Japan’s US $1.9-billion Qasi-Zenith Satellite System (QZSS) also relies on error correction, but additionally improves on urban navigation by adding a set of satellites that guarantees one is visible directly overhead even in the densest part of Tokyo. The third of those four satellites launched in August. A fourth is planned for October, and the system is to come online in 2018.

Read the whole story
satadru
84 days ago
reply
Finally a reason to update your device in 2018.
New York, NY
onepointzero
84 days ago
reply
Brussels, Belgium
Share this story
Delete

My fellow white Americans. | I Am Begging My Mother Not To Read This Blog

2 Comments and 4 Shares

These are images from Charlottesville, Virginia last night.

Screen Shot 2017-08-12 at 10.59.03 AM

These are white people in their twenties and thirties. Like me.

Screen Shot 2017-08-12 at 10.59.22 AM.png

These are people who are in my generation, the millennial generation, the one frequently lambasted for “participation trophies” and “needing safe spaces.”

Screen Shot 2017-08-12 at 10.59.36 AM

These are people that look like my coworkers, my colleagues, my brothers, my cousins. People I know and love, who also have white skin and wear polo shirts.

Screen Shot 2017-08-12 at 10.59.59 AM.png

These are people who, like I was, were raised on a diet of Sesame Street and Mr. Rogers’ Neighborhood, which teaches tolerance and understanding of others. They’ve probably seen the Indiana Jones films, where punching Nazis is considered a virtuous act. These are my actual demographic peers in the United States of America, which means that these are people who sat through the unit on the second world war in their history class and looked at images of concentration camps and gas chambers and burning books and Anne Frank’s attic and still thought, well, hang on, maybe those Nazis had some interesting ideas.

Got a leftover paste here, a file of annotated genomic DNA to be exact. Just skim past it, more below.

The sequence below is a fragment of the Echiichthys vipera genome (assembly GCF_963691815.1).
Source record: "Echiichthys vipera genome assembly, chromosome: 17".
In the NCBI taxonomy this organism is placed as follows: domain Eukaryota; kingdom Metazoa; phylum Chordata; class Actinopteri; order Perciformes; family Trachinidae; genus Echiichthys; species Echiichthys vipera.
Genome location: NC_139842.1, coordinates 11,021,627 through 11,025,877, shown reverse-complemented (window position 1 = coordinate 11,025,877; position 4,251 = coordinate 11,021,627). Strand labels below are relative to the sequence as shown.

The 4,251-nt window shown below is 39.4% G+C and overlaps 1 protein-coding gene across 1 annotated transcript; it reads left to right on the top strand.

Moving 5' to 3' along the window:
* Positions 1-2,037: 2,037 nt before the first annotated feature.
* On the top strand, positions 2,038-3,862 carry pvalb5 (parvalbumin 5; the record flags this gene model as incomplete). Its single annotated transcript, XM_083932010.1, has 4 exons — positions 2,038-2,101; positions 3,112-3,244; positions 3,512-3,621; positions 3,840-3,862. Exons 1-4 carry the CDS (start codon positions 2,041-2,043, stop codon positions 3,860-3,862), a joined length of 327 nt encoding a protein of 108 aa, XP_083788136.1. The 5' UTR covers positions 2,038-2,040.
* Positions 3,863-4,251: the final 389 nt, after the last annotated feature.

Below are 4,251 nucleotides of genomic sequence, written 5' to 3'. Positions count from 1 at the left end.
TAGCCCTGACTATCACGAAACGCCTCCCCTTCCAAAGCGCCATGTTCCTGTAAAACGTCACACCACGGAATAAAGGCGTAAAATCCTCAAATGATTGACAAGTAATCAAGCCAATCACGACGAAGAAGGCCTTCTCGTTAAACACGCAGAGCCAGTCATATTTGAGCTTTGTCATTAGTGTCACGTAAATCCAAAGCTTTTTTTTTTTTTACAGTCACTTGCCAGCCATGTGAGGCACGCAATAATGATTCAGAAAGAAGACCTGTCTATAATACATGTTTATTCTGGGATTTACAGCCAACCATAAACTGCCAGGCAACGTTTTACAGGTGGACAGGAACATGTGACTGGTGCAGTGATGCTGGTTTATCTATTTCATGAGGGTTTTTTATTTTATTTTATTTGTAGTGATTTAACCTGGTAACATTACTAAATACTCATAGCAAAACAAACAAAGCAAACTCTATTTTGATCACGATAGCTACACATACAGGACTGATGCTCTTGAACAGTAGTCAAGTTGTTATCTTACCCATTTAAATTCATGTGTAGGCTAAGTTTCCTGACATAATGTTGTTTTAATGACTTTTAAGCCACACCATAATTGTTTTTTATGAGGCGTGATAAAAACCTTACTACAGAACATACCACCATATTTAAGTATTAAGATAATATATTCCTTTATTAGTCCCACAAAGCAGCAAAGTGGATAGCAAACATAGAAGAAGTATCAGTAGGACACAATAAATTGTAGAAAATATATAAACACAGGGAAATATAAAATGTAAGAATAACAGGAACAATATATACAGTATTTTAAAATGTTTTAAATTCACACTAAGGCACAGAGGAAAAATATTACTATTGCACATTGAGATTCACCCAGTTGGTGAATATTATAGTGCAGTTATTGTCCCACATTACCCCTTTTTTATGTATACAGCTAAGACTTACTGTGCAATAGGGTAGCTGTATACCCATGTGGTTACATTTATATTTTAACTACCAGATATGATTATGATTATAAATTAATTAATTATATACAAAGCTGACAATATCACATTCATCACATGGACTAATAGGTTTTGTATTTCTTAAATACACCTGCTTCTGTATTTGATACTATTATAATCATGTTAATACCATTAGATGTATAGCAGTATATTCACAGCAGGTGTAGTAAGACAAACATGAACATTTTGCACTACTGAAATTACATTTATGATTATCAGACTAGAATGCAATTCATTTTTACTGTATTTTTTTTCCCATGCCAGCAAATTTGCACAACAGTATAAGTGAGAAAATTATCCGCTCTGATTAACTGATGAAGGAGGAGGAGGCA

Screen Shot 2017-08-12 at 11.09.49 AM.png

These are people who chanted “Jew will not replace us.”

These are people who yelled “The heat here is nothing compared to what you’re going to get in the ovens.”

These are people who didn’t even bother to wear hoods. 

What does it say that in 2017, I’m struck by the fact that the Ku Klux Klan members at least shielded their faces so that no one could identify them? That the same type of societal pressure apparently no longer exists today? That these people feel comfortable espousing the rhetoric of racist, genocidal maniacs in a public space that was widely photographed and broadcast?

My anger is bigger than my ability to write,  but I’m going to try to say this as succinctly as I can.

White nationalism is morally indefensible. This is not a point that is up for discussion.

If you are willing to give these people the benefit of the doubt, you are complicit in the rhetoric of racists and bigots. Playing “devil’s advocate” is unacceptable.

I am not willing to listen to one more interview or read one more article about the “economic anxiety” of the American racist.

If you disagree with the central premise that white nationalism is evil and morally wrong, then I have no words for you. May God have mercy on your soul.

If you can identify that this is evil and wrong, ask yourself why these men (and more than a few women) are angry. Why? What has provoked these people to buy a bunch of Wal-Mart tiki torches and scream Nazi slogans at a Confederate statue?

Imagine for just one second that these protestors were black.